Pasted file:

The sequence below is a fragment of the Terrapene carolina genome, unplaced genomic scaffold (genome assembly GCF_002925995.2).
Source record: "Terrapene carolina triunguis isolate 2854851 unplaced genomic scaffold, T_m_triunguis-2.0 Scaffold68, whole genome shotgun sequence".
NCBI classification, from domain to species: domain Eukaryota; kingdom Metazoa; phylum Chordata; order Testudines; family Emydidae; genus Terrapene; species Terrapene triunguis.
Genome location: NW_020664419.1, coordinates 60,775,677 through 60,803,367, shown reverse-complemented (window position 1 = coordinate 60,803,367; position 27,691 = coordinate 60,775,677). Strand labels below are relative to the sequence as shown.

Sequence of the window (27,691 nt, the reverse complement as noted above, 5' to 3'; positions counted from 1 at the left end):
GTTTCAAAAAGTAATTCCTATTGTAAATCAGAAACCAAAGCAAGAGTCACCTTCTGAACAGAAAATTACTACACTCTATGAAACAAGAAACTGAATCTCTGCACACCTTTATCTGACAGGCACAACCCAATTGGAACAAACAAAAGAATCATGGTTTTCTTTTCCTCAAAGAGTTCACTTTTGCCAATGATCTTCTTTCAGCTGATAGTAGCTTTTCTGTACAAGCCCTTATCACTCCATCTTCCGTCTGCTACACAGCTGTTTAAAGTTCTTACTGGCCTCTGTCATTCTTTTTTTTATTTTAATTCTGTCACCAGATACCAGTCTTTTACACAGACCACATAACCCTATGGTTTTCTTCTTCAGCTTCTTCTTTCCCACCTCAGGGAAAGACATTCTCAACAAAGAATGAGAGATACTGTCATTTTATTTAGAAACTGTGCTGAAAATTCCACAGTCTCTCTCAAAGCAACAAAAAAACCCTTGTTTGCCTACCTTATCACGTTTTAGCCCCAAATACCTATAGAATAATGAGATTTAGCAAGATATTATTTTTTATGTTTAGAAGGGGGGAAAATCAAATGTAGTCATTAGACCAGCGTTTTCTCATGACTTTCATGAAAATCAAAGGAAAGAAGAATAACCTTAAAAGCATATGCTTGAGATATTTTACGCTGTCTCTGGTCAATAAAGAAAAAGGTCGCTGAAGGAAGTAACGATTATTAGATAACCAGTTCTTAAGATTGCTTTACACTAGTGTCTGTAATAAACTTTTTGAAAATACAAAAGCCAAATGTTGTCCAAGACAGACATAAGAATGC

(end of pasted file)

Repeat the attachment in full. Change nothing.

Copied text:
The sequence below is a fragment of the Terrapene carolina genome, unplaced genomic scaffold (genome assembly GCF_002925995.2).
Source record: "Terrapene carolina triunguis isolate 2854851 unplaced genomic scaffold, T_m_triunguis-2.0 Scaffold68, whole genome shotgun sequence".
NCBI classification, from domain to species: domain Eukaryota; kingdom Metazoa; phylum Chordata; order Testudines; family Emydidae; genus Terrapene; species Terrapene triunguis.
Genome location: NW_020664419.1, coordinates 60,775,677 through 60,803,367, shown reverse-complemented (window position 1 = coordinate 60,803,367; position 27,691 = coordinate 60,775,677). Strand labels below are relative to the sequence as shown.

Sequence of the window (27,691 nt, the reverse complement as noted above, 5' to 3'; positions counted from 1 at the left end):
GTTTCAAAAAGTAATTCCTATTGTAAATCAGAAACCAAAGCAAGAGTCACCTTCTGAACAGAAAATTACTACACTCTATGAAACAAGAAACTGAATCTCTGCACACCTTTATCTGACAGGCACAACCCAATTGGAACAAACAAAAGAATCATGGTTTTCTTTTCCTCAAAGAGTTCACTTTTGCCAATGATCTTCTTTCAGCTGATAGTAGCTTTTCTGTACAAGCCCTTATCACTCCATCTTCCGTCTGCTACACAGCTGTTTAAAGTTCTTACTGGCCTCTGTCATTCTTTTTTTTATTTTAATTCTGTCACCAGATACCAGTCTTTTACACAGACCACATAACCCTATGGTTTTCTTCTTCAGCTTCTTCTTTCCCACCTCAGGGAAAGACATTCTCAACAAAGAATGAGAGATACTGTCATTTTATTTAGAAACTGTGCTGAAAATTCCACAGTCTCTCTCAAAGCAACAAAAAAACCCTTGTTTGCCTACCTTATCACGTTTTAGCCCCAAATACCTATAGAATAATGAGATTTAGCAAGATATTATTTTTTATGTTTAGAAGGGGGGAAAATCAAATGTAGTCATTAGACCAGCGTTTTCTCATGACTTTCATGAAAATCAAAGGAAAGAAGAATAACCTTAAAAGCATATGCTTGAGATATTTTACGCTGTCTCTGGTCAATAAAGAAAAAGGTCGCTGAAGGAAGTAACGATTATTAGATAACCAGTTCTTAAGATTGCTTTACACTAGTGTCTGTAATAAACTTTTTGAAAATACAAAAGCCAAATGTTGTCCAAGACAGACATAAGAATGC